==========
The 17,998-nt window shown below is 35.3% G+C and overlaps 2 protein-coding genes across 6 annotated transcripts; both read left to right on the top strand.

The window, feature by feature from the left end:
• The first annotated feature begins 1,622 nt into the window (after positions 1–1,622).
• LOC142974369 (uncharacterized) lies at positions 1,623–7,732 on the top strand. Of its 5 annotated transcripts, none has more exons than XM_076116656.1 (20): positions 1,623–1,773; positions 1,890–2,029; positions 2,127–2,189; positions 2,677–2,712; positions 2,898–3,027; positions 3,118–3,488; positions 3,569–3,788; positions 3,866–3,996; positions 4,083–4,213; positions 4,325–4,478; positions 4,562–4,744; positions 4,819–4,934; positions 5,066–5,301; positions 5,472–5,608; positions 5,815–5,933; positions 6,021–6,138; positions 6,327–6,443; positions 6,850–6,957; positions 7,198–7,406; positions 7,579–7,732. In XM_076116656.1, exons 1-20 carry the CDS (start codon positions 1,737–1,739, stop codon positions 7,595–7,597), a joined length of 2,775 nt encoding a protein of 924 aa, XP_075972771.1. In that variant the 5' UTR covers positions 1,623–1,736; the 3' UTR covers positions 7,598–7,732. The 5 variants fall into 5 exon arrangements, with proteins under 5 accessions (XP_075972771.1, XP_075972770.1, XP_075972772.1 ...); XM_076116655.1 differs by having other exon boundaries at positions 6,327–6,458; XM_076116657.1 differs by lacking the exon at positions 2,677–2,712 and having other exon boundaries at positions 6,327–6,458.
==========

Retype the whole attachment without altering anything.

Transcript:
The 17,998-nt window shown below is 35.3% G+C and overlaps 2 protein-coding genes across 6 annotated transcripts; both read left to right on the top strand.

The window, feature by feature from the left end:
• The first annotated feature begins 1,622 nt into the window (after positions 1–1,622).
• LOC142974369 (uncharacterized) lies at positions 1,623–7,732 on the top strand. Of its 5 annotated transcripts, none has more exons than XM_076116656.1 (20): positions 1,623–1,773; positions 1,890–2,029; positions 2,127–2,189; positions 2,677–2,712; positions 2,898–3,027; positions 3,118–3,488; positions 3,569–3,788; positions 3,866–3,996; positions 4,083–4,213; positions 4,325–4,478; positions 4,562–4,744; positions 4,819–4,934; positions 5,066–5,301; positions 5,472–5,608; positions 5,815–5,933; positions 6,021–6,138; positions 6,327–6,443; positions 6,850–6,957; positions 7,198–7,406; positions 7,579–7,732. In XM_076116656.1, exons 1-20 carry the CDS (start codon positions 1,737–1,739, stop codon positions 7,595–7,597), a joined length of 2,775 nt encoding a protein of 924 aa, XP_075972771.1. In that variant the 5' UTR covers positions 1,623–1,736; the 3' UTR covers positions 7,598–7,732. The 5 variants fall into 5 exon arrangements, with proteins under 5 accessions (XP_075972771.1, XP_075972770.1, XP_075972772.1 ...); XM_076116655.1 differs by having other exon boundaries at positions 6,327–6,458; XM_076116657.1 differs by lacking the exon at positions 2,677–2,712 and having other exon boundaries at positions 6,327–6,458.